• Ahaziah, Judah, 1 year. Bad. Killed during coup in Israel.
  • Jehu, Israel, 30 years. Anointed by Elisha, assumes power in coup. Has Jezebel killed by forceful defenestration. Slaughters all descendents of Ahab, and any relatives of Ahaziah he happens to encounter. Invites priests of Baal to a big fiesta, then has them slaughtered. Generally cleans house on religious deviance. Loses extensive lands to the Kingdom of Aram, who are led by the servant whom Elisha predicted would, or provoked to, take power.
  • Athaliah, Judah, 7 years. Ahaziah's mom! A Biblical model for female leadership! What happens is, when Jehu kills her son, she has everybody else in the royal family killed, so she can have the throne herself! Details of her administration, we are not given.
  • Joash, Judah, 40 years. Unfortunately for Athaliah, a stepdaughter manages to conspire with the Temple priest to hide a baby son of Ahaziah by another wife in the Temple compound. After seven years, the priest engineers a coup to put the little boy on the throne. Athaliah is slaughtered in the street. Not surprisingly, the boy king is decidedly pro-Temple, and things go grimly bad for the Baal camp. Joash doesn't seem to be much of a leader, though. His big legacy project is Temple repair, which goes very slowly, and he has to use all of the Temple and royal treasure to buy off the Aramites. He's eventually assassinated by his advisors.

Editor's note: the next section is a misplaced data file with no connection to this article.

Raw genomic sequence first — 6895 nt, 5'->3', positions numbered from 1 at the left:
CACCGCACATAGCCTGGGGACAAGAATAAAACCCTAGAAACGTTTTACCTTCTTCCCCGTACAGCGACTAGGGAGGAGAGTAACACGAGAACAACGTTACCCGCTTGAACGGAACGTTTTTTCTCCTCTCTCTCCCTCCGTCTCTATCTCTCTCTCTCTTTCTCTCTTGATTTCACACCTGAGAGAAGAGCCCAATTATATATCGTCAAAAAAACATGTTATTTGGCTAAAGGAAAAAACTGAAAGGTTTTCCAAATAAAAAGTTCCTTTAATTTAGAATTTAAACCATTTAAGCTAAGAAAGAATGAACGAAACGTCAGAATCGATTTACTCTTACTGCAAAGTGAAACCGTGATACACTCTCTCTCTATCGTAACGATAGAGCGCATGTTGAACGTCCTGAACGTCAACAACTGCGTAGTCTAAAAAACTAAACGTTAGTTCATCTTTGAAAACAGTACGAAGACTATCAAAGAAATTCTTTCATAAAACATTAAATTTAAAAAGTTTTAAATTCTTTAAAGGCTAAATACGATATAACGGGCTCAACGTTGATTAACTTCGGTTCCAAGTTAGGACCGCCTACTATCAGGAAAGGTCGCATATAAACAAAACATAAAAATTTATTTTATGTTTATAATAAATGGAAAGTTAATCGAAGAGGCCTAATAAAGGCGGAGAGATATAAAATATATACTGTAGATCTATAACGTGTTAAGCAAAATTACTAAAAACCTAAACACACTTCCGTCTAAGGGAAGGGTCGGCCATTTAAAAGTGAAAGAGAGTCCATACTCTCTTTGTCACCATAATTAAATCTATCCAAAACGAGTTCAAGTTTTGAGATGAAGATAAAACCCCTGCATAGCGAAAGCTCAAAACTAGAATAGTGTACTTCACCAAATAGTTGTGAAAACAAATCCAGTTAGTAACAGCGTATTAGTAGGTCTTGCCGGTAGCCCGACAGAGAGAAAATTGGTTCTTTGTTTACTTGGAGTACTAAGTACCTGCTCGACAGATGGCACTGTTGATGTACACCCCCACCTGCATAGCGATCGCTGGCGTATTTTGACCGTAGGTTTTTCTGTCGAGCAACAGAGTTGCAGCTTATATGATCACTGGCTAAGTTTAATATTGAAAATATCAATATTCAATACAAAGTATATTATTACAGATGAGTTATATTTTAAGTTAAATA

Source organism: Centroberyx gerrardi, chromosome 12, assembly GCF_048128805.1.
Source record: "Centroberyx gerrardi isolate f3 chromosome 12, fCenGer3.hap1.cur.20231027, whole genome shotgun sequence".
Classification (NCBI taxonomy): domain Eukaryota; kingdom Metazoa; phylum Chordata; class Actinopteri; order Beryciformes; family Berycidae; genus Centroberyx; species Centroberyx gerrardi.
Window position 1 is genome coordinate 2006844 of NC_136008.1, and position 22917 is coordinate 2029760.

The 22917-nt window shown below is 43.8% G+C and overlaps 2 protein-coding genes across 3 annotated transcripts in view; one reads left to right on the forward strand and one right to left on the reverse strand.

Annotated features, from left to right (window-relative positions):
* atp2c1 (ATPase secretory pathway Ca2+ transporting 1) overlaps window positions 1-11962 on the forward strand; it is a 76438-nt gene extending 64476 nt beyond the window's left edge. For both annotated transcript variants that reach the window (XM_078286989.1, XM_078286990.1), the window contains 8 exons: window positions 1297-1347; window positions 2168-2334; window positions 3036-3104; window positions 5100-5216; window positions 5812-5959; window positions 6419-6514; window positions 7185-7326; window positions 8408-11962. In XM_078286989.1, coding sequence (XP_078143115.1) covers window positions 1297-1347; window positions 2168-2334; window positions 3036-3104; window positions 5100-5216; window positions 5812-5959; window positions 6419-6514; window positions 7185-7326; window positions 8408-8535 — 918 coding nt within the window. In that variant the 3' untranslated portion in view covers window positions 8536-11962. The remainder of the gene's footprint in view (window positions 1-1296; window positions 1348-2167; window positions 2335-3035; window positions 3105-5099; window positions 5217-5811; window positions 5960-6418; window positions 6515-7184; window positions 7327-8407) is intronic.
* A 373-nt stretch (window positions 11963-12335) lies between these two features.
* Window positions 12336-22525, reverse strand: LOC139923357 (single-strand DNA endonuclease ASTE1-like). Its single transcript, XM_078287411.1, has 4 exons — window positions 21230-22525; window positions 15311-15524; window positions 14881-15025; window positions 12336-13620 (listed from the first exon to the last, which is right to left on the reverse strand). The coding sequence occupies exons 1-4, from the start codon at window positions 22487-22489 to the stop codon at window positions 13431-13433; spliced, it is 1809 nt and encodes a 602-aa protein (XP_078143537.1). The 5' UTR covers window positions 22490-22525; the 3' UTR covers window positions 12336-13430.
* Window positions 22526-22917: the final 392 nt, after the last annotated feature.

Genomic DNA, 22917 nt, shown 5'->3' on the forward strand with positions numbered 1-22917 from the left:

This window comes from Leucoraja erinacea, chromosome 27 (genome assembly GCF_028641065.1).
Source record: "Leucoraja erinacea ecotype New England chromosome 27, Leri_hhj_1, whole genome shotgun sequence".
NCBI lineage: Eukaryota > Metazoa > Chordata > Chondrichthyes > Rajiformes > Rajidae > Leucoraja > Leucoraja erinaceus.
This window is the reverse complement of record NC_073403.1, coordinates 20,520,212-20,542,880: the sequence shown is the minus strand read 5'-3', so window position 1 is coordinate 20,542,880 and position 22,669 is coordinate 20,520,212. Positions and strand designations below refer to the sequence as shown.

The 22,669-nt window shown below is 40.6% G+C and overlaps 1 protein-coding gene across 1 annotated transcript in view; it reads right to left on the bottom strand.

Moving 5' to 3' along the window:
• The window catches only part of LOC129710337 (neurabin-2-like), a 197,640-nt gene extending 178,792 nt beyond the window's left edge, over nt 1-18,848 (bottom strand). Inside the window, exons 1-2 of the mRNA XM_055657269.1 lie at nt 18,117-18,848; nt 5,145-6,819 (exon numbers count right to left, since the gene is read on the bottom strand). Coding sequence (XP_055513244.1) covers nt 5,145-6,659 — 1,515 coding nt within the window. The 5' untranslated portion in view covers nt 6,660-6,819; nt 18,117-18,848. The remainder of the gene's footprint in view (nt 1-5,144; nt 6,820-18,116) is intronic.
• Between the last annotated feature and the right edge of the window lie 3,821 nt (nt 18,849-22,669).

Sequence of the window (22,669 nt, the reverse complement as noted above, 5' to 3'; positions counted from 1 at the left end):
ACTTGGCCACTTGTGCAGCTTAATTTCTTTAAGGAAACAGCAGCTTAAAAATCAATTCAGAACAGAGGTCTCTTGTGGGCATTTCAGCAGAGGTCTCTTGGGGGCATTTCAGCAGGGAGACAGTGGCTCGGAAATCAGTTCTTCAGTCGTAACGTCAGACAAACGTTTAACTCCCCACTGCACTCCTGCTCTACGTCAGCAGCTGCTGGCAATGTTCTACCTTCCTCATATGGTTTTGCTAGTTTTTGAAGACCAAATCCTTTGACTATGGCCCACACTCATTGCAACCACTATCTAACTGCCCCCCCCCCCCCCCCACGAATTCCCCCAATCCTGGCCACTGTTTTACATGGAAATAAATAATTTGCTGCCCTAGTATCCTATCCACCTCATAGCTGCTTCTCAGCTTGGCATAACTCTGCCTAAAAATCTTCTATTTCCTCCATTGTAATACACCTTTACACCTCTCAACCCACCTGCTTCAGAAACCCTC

• Johoahaz, Israel, 17 years. Bad. Usually subject to Aram. Military in steep decline.
  • Jehoash, Israel, 16 years. Bad.
  • Amaziah, Judah, 29 years. Pretty good. Kills his dad's assassins, but spares their families. Wins a war against Edom. Subsequently attacked and routed by Israel under Johoash; Amaziah is said to have provoked this war, but it's not clear exactly what he did wrong. Whatever Temple treasure was left behind by the Aramites goes to Israel now.
  • Jeroboam II, Israel, 41 years. Bad. But, builds on Johoash's military success and is able to restore Israel to its old boundaries. (It's very interesting that there is no apparent correlation between what the Bible says of the various kings' moral character and their administrative or military effectiveness.)
  • Azariah, Judah, 52 years. Good. But, he becomes a leper. Kingdom administered by his son Jotham.
  • Zechariah, Israel, 6 months. Bad. Publically assassinated by Shallum.
  • Shallum, Israel, 1 month. Bad. Assassinated by Menahem.